3. Meditate.

About a solid 65% of my writer’s block is pure anxiety. “I can’t write now, I have laundry and dishes and FILL IN THE BLANK”…and then I never actually get to writing. Or the dreaded procrastination bug: “Ah, this isn’t due for awhile, I still have time,” and then it’s the night before (or the day of) and I haven’t even opened up Word yet. Since I deal with anxiety about most things (thanks to a generalized anxiety disorder), I’ve learned to combat these thoughts. I take a few deep breaths, and I tell myself that I’m too frazzled to do anything right now, so I might as well meditate. I like TheHonestGuys channel, and I just do one of their shorter ones to refresh my mind. After doing so, I feel relaxed and don’t feel the pressure from earlier to get everything done right now, and it’s easier to write because I don’t feel as rushed or pressured.

4. Try Not to Psyche Yourself Out…or Should You?

Whenever I’m writing for myself and don’t care about my audience, I’m more comfortable and therefore it’s easier to write. I don’t worry about format or grammar. I just write. However, whenever I have to write for a purpose like a school assignment or something for work, etc.,  I find myself so caught up with everything being perfect that I forget that I am good at this. What I have found is if I tell myself that this is just for fun and only content matters, my thoughts and ideas flow more freely. I then take a break (more often than not I get a snack!) and then go back and edit. This helps keep me at ease and keep my mind thinking outside the box, not just what I think my audience will want to hear. And then once I edit, I can always make sure it meets the expectation.

5. Read Other Authors.

There are a few authors I follow on Instagram, and seeing their pieces throughout the day keeps me motivated to always be ready to write. And sometimes, when I feel particularly unmotivated, I read chapters from my favorite books or a few of my favorite poems.

These are just a few of my tricks to help me beat my writer’s block. And sometimes they don’t work, but that’s okay. As long as there is a will, and ink, there’s a way.

 

Meet Jenna LaBollita!

Jenna’s passion for writing started very young, even winning her a Young Author Award in elementary school. Since then, she has written for The Odyssey and Puckermob, and has read countless books in many genres.

Her love for writing is unmatched, and she hopes to become a published author herself one day. Jenna holds an associate degree in Liberal Arts from Ocean County College in Toms River, New Jersey.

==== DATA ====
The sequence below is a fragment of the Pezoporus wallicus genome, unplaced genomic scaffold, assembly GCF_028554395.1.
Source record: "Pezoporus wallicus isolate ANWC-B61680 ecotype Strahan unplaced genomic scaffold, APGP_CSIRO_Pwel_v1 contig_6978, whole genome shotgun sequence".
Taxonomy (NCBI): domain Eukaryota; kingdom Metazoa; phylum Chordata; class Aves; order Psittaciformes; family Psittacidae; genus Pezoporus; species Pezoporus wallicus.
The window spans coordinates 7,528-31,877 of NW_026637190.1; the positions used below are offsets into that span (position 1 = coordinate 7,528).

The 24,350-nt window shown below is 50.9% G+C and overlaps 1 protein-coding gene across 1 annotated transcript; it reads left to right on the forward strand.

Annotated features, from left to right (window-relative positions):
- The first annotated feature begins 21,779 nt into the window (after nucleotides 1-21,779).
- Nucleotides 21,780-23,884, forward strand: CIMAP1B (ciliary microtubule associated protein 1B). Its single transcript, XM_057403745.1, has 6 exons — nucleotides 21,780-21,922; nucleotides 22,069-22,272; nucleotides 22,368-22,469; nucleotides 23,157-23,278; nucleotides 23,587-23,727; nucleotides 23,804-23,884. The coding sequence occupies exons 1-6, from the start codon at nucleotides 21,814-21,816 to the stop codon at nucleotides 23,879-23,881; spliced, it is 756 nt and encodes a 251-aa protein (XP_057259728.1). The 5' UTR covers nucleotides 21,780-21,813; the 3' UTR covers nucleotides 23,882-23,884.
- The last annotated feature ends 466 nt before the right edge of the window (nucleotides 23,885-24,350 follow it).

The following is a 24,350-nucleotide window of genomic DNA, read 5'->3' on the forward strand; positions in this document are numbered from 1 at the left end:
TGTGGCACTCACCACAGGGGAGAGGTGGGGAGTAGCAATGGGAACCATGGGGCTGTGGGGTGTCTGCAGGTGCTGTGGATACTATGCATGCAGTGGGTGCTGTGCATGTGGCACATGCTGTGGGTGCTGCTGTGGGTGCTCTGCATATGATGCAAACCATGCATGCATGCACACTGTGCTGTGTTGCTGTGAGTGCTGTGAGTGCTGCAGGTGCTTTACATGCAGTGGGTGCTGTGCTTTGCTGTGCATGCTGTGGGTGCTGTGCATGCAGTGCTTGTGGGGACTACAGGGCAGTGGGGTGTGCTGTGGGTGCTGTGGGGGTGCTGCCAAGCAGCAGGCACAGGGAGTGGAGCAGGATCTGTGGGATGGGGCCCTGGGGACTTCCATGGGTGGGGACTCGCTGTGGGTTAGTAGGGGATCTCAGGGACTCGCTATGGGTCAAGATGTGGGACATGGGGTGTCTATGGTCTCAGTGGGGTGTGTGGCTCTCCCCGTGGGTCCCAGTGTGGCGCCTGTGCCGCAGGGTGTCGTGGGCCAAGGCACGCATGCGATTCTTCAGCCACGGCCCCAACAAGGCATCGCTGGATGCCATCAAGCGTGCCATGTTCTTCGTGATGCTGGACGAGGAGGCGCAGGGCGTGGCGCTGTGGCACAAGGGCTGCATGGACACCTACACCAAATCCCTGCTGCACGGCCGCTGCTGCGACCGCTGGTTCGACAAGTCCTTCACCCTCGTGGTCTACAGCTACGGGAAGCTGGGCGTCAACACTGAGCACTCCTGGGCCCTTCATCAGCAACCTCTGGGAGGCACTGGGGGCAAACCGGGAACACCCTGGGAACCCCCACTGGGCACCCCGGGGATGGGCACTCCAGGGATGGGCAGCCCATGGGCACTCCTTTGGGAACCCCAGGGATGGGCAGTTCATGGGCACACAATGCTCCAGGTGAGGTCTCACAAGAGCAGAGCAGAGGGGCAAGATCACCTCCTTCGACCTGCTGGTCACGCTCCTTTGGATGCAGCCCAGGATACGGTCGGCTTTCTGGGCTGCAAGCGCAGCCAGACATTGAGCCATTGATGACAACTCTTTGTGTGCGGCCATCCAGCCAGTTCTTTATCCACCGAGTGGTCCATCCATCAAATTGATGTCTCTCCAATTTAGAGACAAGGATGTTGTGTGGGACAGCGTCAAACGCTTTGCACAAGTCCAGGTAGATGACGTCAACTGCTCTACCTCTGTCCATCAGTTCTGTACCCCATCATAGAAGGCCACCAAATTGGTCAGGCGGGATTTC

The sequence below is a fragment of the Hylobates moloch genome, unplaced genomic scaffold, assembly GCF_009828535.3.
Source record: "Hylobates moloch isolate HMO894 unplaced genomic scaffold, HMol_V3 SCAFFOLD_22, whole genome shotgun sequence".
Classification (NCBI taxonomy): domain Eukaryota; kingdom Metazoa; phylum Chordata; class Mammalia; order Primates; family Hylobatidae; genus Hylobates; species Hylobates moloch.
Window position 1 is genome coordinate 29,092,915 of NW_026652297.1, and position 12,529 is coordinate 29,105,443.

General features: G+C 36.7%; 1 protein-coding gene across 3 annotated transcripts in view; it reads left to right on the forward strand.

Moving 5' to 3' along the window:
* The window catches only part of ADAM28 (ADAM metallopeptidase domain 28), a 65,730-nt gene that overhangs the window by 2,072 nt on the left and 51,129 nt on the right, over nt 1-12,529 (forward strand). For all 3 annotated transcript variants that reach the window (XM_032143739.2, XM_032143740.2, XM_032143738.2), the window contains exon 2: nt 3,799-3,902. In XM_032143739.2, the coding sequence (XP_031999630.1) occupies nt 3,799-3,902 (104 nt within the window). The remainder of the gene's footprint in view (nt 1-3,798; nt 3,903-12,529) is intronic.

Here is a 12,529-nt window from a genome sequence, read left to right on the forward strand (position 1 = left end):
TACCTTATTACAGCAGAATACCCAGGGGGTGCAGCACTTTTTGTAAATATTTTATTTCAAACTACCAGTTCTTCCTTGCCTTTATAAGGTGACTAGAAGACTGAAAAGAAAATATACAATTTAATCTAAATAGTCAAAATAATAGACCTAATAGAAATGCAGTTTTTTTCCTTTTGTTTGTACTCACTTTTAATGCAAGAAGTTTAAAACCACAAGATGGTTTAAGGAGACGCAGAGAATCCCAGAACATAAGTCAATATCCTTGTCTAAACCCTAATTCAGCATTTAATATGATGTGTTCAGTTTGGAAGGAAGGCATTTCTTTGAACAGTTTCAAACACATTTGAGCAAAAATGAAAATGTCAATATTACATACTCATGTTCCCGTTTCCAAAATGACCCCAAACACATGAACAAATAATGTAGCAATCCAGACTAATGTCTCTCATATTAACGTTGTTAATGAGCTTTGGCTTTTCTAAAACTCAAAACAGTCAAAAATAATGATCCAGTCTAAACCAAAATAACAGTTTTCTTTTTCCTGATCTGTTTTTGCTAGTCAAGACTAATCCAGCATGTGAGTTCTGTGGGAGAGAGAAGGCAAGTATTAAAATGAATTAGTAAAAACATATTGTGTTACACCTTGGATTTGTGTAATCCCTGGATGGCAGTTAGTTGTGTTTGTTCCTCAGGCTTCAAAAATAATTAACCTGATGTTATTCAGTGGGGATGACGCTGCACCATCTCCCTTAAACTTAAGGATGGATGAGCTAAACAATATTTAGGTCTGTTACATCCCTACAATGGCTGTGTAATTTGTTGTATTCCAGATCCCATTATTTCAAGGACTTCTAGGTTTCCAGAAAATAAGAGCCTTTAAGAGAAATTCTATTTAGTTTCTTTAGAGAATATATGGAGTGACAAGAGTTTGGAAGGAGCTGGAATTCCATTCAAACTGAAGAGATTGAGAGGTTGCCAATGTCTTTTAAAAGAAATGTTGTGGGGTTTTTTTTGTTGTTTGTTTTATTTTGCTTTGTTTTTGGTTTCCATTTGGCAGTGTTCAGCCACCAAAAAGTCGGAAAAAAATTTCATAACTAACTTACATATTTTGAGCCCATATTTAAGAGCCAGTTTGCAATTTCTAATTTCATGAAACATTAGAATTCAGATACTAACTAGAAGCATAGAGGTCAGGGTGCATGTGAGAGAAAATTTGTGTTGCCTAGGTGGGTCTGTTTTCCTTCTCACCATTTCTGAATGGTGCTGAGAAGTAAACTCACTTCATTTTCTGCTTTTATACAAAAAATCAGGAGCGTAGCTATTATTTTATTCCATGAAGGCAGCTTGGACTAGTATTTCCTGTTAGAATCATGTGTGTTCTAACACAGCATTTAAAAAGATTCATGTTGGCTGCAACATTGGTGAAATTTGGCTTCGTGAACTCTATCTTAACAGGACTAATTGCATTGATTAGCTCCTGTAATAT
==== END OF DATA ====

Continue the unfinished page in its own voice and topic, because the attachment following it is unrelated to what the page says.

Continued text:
Inspiration from Iceland

Inspiration comes from a lot of different places. Each place you visit, live or pass through has quite a bit of history. History is a great place to start a story.

Think about every book you have ever read. Every non-fiction piece: history. Every fiction piece has history. It’s the path in which the story took to arrive at the end of the journey.

Reykjavík, Iceland

Reykjavík, Iceland

This week I’ve been in Iceland. I had never really thought about Iceland’s “story” other than the fact that there were Vikings involved, they have a cold, relatively dark winter, and 24-hours of daylight during the summer months.

During our excursion one night to find the Northern Lights, the guide told us a story. It was Búkolla the Magic Cow. Our guide sat at the front, her Icelandic accent transporting us to a farm where a boy and his family lived.

Reykjavík, Iceland

Reykjavík, Iceland

“Once upon a time,” she began. The story was short and sweet, detailing the trials of a young boy and his cow against the might of trolls.

Everyone associates Ireland with the fae folk, the little people, fairy tales. At least, everyone I know. But I never thought to think of Iceland having stories riddled with creatures, trolls particularly. It was a new experience for me, and immediately my head was spinning with new tales that I could weave based upon the stories from Iceland.

Blue Lagoon, Iceland

Blue Lagoon, Iceland

Aside from the stories we heard, the land is fickle and beautiful. Snowstorms can crop up out of nowhere, rage for a few moments and disappear as if they were never there. The mountains are breathtaking, the Northern Lights sought after by every tourist, the Blue Lagoon a warm-water paradise, waterfalls, geysers, glaciers, even the snow sprinkled streets.

Statue of Leif Erikson, Reykjavík, Iceland

Statue of Leif Erikson, Reykjavík, Iceland

 

And let’s not forget the real history! Vikings settled this land and statues of these settlers and other famed people dot the city. There are tales here, both already told and asking to be written—a story in every aspect of the land.

This goes for any location. But I know, that after my visit here (even during) I will be writing stories and poems with Iceland at their hearts.

 

 

About Corinne

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Connect with me
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@AndersonCorinne

Corinne has her MFA in Writing from Lindenwood University. She has been an editor at Ink Smith Publishing and Native Ink Press since 2013. Since her first trip to the library when she was a toddler, Corinne has been collecting books, recommending her favorites and providing commentary on the less-than-stellar. Her belief is that if you have a problem, it’s nothing that a good book can’t solve. Currently, she is pursuing her MPS in Publishing at George Washington University, editing for Ink Smith Publishing and hoping that her blog posts here will help writers improve and publish their work.